Three reduced fertilizer rates will be applied to the intercrops to determine if similar yields as the fully fertilized monocrops (pea, oat and canola) can be produced. The study will also determine which of the three fertilizer rates derived the most nitrogen from the atmosphere and produced the highest yields. The following year, Choo-Foo will observe how much nitrogen the intercrops and monocrops' crop residue provided to a subsequent wheat crop and identify differences between treatments.

This research is also funded by the Agriculture Development Fund, SaskOats, and General Mills. 

Jeremy Irvine

Program: Plant Sciences, MSc
Supervisor: Dr. Sean Prager (PhD) 


Red Clover seed production in the Canadian Prairies is greatly affected by the lesser clover leaf weevil (LCLW) due to their ability to severely damage developing crops and negatively impact yield. LCLW is traditionally controlled using insecticides which are damaging to non-target insect species, notably bees, which are important pollinators for red clover seed production.

The goal of Irvine’s thesis research is to develop economic thresholds so that producers know when the cost of crop damage by LCLW outweighs the cost of therapeutic insecticide treatment. This ensures that insecticide materials are only applied when necessary, reducing a producer’s input costs and the threat of environmental damage. LCLW development in varying weather conditions will be researched to incorporate seasonal development into the economic thresholds. A sequential sampling plan will also be generated, providing producers with a valuable tool to simplify the decision-making process regarding insecticide applications. 

The research project is also funded by the Saskatchewan Forage Seed Development Commission and the Agriculture Development Fund.


 Catherine Seidle

Program: Animal Science, MSc
Supervisor: Dr. Greg Penner (PhD) 


Catherine Seidle is investigating strategies to deal with variable kernel size barley as a feed for beef cattle. Variable kernel size creates challenges when barley grain is processed for animal feed.  Specifically, large kernels are often over processed and small kernels are under processed. Over processing increases risk for digestive disorders, and under processing results in starch passing through the animal and therefore, being unavailable for digestion.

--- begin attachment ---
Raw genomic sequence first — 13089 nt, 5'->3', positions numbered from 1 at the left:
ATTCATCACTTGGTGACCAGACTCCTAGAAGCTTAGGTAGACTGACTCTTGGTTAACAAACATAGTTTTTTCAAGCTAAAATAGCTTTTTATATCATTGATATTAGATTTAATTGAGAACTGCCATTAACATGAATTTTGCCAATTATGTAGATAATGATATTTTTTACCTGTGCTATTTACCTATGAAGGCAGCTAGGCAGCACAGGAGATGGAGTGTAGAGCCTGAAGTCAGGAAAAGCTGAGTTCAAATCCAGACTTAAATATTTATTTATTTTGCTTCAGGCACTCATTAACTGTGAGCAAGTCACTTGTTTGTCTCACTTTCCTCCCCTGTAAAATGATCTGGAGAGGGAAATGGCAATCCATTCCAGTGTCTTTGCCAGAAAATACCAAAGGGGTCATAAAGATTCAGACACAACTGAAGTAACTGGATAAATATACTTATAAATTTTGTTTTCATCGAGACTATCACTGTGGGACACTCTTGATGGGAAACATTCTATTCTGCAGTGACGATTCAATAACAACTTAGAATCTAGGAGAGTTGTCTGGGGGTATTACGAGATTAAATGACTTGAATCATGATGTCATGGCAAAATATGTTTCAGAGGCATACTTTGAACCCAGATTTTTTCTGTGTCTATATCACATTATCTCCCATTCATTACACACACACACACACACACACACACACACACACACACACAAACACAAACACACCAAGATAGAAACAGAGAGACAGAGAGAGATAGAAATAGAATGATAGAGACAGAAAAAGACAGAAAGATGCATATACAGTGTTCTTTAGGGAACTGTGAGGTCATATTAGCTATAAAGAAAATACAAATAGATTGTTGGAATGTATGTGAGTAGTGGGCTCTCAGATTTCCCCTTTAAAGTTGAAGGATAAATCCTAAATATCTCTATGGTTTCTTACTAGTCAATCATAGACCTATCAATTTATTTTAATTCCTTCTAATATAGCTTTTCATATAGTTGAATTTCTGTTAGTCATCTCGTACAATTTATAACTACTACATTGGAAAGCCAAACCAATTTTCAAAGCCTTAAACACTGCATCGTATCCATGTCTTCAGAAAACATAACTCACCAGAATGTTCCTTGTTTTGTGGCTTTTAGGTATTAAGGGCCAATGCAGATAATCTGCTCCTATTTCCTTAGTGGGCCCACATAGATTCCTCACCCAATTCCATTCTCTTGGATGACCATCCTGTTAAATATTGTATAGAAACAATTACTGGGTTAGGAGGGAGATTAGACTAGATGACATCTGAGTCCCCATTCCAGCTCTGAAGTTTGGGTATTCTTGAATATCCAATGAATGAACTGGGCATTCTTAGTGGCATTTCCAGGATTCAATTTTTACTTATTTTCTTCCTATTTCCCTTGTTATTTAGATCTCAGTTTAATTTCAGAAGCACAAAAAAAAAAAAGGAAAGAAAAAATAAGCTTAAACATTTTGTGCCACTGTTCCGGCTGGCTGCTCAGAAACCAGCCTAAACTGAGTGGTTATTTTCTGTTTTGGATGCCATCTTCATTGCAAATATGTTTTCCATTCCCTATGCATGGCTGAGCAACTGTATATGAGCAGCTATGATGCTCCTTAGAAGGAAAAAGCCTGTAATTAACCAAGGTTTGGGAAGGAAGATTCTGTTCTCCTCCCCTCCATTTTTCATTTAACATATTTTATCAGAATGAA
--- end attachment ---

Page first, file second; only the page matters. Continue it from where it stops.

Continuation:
Seidle’s research is a multidisciplinary project covering beef cattle management and nutrition and meat science. The first study evaluates whether water addition to rations can minimize feed sorting behaviour and stabilize rumen fermentation. The second study will explore the same treatments to understand productivity of beef cattle and whether treatments influence carcass attributes.

This research project is also funded by SaskBarley.


Will Short 

Program: Plant Sciences, PhD
Supervisor: Dr. Karen Tanino (PhD) 


Unpredictable late-spring frost can cause severe damage to plants as they are in their early stages of growth and are not adapted to sudden temperature drops. Short’s research project is investigating both short- and long-term strategies to avoid damage from spring frost in canola.

Plants with cuticles covered with hydrophobic wax crystals can avoid frost damage by repelling ice away from the sensitive tissues. Short will be screening 20 different sprays as well as altering genes that produce wax crystals on the leaf surface. The strategies aim to reduce ice penetration which causes damage to plant tissue. The study will also evaluate these strategies for the ability to reflect sunlight and reduce heat stress in the summer.

This research is also funded by the Agriculture Development Fund, Agriculture and Agri-Food Canada, and SaskCanola.